Facilitating fairness in post-Brexit Britain
Mary Senior summaries the recommendations of the influential new report on economic justice
Established in the wake of the EU referendum, the Institute for Public Policy Research (IPPR) Commission on Economic Justice is a landmark initiative to rethink economic policy for post-Brexit Britain. Commission members came from all walks of life, different political view points, and brought perspectives from across Britain. Its plan for the new economy was published in September 2018.
The conclusion that the economy in Britain is not working is hardly a surprise to unions. Representing workers at the sharp end – facing casual contracts, declining pay, bogus self-employment, and a growing gap between rich and poor – we see the casualties of our economy on a daily basis. The Commission demonstrated the state of economic injustice in Britain, with average earnings stagnating for more than a decade, even while economic growth has occurred. Nearly a million people in Britain are on zero hours contracts, young people are set to be poorer than their parents, and the nations and regions of Britain are diverging further.
The Commission is clear that we need a new deal, a fundamental reform of the economy, a change as significant as the Attlee government’s Keynesian reforms of the 1940s and the Thatcher government’s neo-liberal free market reforms. But this time we need change that builds fairness and equity into the economy. We’ve described it as ‘hard-wiring’ economic justice into the way the economy works to create a more equal economy that generates stronger growth, lower social costs and greater wellbeing.
There is no silver bullet to tackle the injustices and inequality in our economy for we need to address this in the structures of our economic system. This includes in the labour market and wage bargaining; in the ownership of capital and wealth; and in the governance of firms – giving workers a voice on boards, and restricting voting rights of temporary shareholders, so those wielding power are committed for the long term.
Building on Scotland’s Fair Work agenda, the Commission sets out a plan for good pay, good lives and a ‘good jobs standard’, where good work enables individuals and their families to contribute to society. We need a pay rise, and the National Living Wage should be raised to the level of the voluntary Living Wage, which meets the cost of a decent standard of living. To help increase wages more widely, the Commission proposes a doubling of collective bargaining coverage to 50% of workers by 2030, with a focus on the lowest paid sectors. Unions are key to making a difference, and we know that organised work places are healthier and safer, and have higher pay rates. The Commission proposes introducing union auto-enrolment in the gig economy, to help provide isolated workers the opportunity to organise together.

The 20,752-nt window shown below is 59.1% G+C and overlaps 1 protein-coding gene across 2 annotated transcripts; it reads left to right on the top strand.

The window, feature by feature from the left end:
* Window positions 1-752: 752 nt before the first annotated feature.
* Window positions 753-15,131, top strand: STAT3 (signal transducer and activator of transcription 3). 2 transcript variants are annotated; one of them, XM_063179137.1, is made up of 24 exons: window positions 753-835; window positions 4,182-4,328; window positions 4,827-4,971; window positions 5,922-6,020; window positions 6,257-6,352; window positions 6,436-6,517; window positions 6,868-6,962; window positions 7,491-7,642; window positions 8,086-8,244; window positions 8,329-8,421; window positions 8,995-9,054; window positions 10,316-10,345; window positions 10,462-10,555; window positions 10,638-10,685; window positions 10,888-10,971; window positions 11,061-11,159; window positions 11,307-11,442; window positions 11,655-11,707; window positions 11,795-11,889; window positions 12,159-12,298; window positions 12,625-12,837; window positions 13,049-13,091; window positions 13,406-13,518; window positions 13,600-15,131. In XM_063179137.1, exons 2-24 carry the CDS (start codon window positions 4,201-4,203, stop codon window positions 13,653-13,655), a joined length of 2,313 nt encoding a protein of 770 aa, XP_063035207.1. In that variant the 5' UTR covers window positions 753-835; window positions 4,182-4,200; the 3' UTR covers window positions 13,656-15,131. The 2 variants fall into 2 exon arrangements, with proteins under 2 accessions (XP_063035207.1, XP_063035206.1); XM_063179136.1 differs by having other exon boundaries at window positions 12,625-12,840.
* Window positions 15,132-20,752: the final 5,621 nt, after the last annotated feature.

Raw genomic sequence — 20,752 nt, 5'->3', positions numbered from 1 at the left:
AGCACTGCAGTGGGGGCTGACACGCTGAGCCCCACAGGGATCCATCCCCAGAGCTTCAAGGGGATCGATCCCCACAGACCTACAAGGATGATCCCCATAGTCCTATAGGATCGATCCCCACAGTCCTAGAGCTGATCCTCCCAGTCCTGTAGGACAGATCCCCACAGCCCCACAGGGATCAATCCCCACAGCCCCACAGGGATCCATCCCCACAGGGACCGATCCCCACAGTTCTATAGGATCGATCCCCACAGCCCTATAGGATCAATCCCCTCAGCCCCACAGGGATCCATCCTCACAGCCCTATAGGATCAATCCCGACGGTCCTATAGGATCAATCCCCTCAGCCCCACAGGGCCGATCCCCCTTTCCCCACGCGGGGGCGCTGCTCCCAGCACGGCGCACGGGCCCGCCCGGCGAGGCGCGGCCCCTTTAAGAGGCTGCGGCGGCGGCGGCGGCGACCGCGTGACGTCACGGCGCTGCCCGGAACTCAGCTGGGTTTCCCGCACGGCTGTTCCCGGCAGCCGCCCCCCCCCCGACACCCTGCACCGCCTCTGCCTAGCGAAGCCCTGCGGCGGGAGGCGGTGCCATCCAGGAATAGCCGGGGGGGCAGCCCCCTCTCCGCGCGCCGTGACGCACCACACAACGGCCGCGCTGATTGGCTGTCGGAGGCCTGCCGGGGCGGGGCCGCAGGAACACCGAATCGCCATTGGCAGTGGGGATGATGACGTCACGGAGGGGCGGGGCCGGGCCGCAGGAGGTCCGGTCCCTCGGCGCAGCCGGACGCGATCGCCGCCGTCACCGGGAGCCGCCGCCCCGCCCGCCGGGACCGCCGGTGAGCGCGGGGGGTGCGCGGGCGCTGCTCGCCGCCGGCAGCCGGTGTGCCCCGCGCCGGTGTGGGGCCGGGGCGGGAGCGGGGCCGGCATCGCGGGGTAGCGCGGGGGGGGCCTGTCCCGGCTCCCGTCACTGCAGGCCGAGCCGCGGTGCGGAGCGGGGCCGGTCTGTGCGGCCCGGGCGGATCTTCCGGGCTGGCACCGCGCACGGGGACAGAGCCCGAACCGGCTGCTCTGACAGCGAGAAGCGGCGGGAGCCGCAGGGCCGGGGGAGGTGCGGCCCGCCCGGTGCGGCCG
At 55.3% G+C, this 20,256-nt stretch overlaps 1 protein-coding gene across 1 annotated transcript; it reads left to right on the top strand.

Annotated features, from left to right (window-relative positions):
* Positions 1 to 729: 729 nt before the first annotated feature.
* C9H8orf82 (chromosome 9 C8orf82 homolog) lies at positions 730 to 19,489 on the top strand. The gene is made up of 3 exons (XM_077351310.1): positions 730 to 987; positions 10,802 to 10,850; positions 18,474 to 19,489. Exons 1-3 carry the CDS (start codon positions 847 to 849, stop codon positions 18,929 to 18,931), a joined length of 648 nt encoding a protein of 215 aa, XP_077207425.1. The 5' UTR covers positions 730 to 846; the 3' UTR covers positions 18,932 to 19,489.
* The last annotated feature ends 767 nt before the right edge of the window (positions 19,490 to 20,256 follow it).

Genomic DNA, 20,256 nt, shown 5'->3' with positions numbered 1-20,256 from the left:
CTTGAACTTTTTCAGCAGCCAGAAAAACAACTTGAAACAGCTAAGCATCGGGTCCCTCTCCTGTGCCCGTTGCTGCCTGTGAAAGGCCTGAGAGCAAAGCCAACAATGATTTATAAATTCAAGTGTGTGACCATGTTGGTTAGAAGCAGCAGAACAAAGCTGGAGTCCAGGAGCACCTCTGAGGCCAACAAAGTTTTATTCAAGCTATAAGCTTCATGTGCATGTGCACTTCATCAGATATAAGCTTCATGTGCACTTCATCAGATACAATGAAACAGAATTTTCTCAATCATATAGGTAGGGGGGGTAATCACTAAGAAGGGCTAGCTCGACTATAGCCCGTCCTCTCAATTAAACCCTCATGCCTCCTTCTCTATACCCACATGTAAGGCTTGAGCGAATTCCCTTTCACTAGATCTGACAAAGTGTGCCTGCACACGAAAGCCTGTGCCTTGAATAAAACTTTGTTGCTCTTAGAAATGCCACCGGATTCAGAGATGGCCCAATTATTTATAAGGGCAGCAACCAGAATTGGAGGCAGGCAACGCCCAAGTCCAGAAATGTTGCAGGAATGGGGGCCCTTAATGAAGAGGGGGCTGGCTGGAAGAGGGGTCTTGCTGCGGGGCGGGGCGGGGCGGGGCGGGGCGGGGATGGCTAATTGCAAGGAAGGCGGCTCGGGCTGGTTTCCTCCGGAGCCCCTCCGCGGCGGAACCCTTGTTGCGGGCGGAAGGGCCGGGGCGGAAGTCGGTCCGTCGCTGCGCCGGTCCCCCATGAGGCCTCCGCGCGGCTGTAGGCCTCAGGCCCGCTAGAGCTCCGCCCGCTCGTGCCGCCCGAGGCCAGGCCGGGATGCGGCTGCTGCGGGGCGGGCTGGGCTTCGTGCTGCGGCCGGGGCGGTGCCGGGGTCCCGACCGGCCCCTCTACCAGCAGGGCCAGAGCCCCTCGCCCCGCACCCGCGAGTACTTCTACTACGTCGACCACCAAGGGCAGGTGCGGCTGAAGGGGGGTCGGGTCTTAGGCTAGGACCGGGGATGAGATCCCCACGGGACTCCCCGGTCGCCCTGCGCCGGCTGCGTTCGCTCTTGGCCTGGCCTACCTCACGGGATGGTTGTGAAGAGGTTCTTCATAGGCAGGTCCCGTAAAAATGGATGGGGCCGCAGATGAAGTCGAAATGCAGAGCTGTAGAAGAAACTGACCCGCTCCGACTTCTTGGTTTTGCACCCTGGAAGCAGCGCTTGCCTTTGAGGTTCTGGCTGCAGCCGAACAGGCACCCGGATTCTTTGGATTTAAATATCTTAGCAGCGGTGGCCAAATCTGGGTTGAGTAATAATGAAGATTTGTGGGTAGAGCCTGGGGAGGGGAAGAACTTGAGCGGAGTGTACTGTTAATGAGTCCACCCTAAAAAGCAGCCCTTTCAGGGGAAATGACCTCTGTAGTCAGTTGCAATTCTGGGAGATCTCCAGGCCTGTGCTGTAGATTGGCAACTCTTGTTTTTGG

Everyone in work should be entitled to rights and protections, and the Commission calls for stronger employment rights for people in insecure work, and the extension of work-related benefits to the self-employed. The law on employment status and rights must be clarified and backed up by properly funded, proactive enforcement to crack down on employers who are flouting their legal responsibilities.
To shine a light on inequality in the workplace, the Commission calls for greater transparency on pay, and all firms with more than 250 employees should be required to publish their pay scales. We’ve seen how gender pay gap reporting has drawn attention to women’s pay, but this should now go further to people of different ethnicities.
To rethink how we balance work and family and other aspects of our lives, the Commission calls for jobs to be advertised as flexible by default, for ‘use-it-or-lose-it’ parental leave to enable and encourage men to take part in raising children, and for more bank holidays so that economic growth is not just shared financially, but in the form of time for life outside work.
The Commission’s recommendations include a ‘managed automation’ strategy to support the adoption of new technologies, but also importantly to ensure that workers don’t lose out, share in the productivity gains, and are helped to retrain. There’s also a call to rethink the immigration system to promote human dignity, prosperity and justice, and to give Scotland and the other devolved nations more control over our immigration rules. This will allow us to tailor immigration rules to suit Scotland’s economic needs, where we benefit from overseas labour in industry and our public services – including the NHS and universities.
We can’t just muddle on hoping for the best. The Commission is very clear that as we confront the challenges of globalisation, technological, democratic and environmental change, on top of Brexit uncertainty, doing nothing will not keep things the same – it will only make it worse. Fundamental reform can be achieved, and the Commission’s proposals would place more power with workers, provide Scotland and all regions of Britain with more economic levers for change, widen opportunity and ensure we all benefit more fairly from economic growth and prosperity.
Mary Senior is Scotland Official of the University and College Union (UCU) and a member of the IPPR Commission on Economic Justice (see www.ippr.org/cej).